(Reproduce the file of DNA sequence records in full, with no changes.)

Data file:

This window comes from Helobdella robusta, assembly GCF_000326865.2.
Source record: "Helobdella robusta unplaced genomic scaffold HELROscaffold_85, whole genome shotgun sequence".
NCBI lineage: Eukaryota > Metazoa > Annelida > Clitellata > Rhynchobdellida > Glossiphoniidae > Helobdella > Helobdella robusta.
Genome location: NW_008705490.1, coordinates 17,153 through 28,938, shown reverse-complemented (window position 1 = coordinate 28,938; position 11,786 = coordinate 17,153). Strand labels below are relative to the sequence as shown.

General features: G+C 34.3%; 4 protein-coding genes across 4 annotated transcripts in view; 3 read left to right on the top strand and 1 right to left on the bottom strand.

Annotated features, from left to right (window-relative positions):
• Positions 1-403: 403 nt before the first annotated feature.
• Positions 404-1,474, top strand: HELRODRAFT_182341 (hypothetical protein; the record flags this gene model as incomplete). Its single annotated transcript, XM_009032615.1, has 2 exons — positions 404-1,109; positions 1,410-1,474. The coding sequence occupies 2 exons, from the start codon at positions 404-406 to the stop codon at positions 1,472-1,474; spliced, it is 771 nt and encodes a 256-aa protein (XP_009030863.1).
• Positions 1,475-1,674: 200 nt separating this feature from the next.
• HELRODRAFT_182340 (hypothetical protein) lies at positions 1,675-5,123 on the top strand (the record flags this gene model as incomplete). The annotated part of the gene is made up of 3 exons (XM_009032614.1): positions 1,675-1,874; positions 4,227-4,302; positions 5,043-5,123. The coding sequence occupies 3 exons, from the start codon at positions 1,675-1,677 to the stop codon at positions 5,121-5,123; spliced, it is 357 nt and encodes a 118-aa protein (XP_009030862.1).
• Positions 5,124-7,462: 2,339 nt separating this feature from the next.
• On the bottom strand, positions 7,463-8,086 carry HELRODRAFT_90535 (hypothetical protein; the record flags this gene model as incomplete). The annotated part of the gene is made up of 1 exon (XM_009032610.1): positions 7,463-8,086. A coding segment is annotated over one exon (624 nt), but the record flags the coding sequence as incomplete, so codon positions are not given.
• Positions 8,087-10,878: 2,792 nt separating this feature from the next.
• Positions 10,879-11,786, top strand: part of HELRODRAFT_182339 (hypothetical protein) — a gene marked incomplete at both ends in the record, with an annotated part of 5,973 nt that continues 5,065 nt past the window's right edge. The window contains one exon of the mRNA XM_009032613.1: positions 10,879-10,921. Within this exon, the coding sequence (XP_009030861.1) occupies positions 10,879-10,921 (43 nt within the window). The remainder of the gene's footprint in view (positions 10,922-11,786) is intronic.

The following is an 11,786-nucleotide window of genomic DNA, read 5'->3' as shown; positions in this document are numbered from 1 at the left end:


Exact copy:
This window comes from Helobdella robusta, assembly GCF_000326865.2.
Source record: "Helobdella robusta unplaced genomic scaffold HELROscaffold_85, whole genome shotgun sequence".
NCBI lineage: Eukaryota > Metazoa > Annelida > Clitellata > Rhynchobdellida > Glossiphoniidae > Helobdella > Helobdella robusta.
Genome location: NW_008705490.1, coordinates 17,153 through 28,938, shown reverse-complemented (window position 1 = coordinate 28,938; position 11,786 = coordinate 17,153). Strand labels below are relative to the sequence as shown.

General features: G+C 34.3%; 4 protein-coding genes across 4 annotated transcripts in view; 3 read left to right on the top strand and 1 right to left on the bottom strand.

Annotated features, from left to right (window-relative positions):
• Positions 1-403: 403 nt before the first annotated feature.
• Positions 404-1,474, top strand: HELRODRAFT_182341 (hypothetical protein; the record flags this gene model as incomplete). Its single annotated transcript, XM_009032615.1, has 2 exons — positions 404-1,109; positions 1,410-1,474. The coding sequence occupies 2 exons, from the start codon at positions 404-406 to the stop codon at positions 1,472-1,474; spliced, it is 771 nt and encodes a 256-aa protein (XP_009030863.1).
• Positions 1,475-1,674: 200 nt separating this feature from the next.
• HELRODRAFT_182340 (hypothetical protein) lies at positions 1,675-5,123 on the top strand (the record flags this gene model as incomplete). The annotated part of the gene is made up of 3 exons (XM_009032614.1): positions 1,675-1,874; positions 4,227-4,302; positions 5,043-5,123. The coding sequence occupies 3 exons, from the start codon at positions 1,675-1,677 to the stop codon at positions 5,121-5,123; spliced, it is 357 nt and encodes a 118-aa protein (XP_009030862.1).
• Positions 5,124-7,462: 2,339 nt separating this feature from the next.
• On the bottom strand, positions 7,463-8,086 carry HELRODRAFT_90535 (hypothetical protein; the record flags this gene model as incomplete). The annotated part of the gene is made up of 1 exon (XM_009032610.1): positions 7,463-8,086. A coding segment is annotated over one exon (624 nt), but the record flags the coding sequence as incomplete, so codon positions are not given.
• Positions 8,087-10,878: 2,792 nt separating this feature from the next.
• Positions 10,879-11,786, top strand: part of HELRODRAFT_182339 (hypothetical protein) — a gene marked incomplete at both ends in the record, with an annotated part of 5,973 nt that continues 5,065 nt past the window's right edge. The window contains one exon of the mRNA XM_009032613.1: positions 10,879-10,921. Within this exon, the coding sequence (XP_009030861.1) occupies positions 10,879-10,921 (43 nt within the window). The remainder of the gene's footprint in view (positions 10,922-11,786) is intronic.

The following is an 11,786-nucleotide window of genomic DNA, read 5'->3' as shown; positions in this document are numbered from 1 at the left end: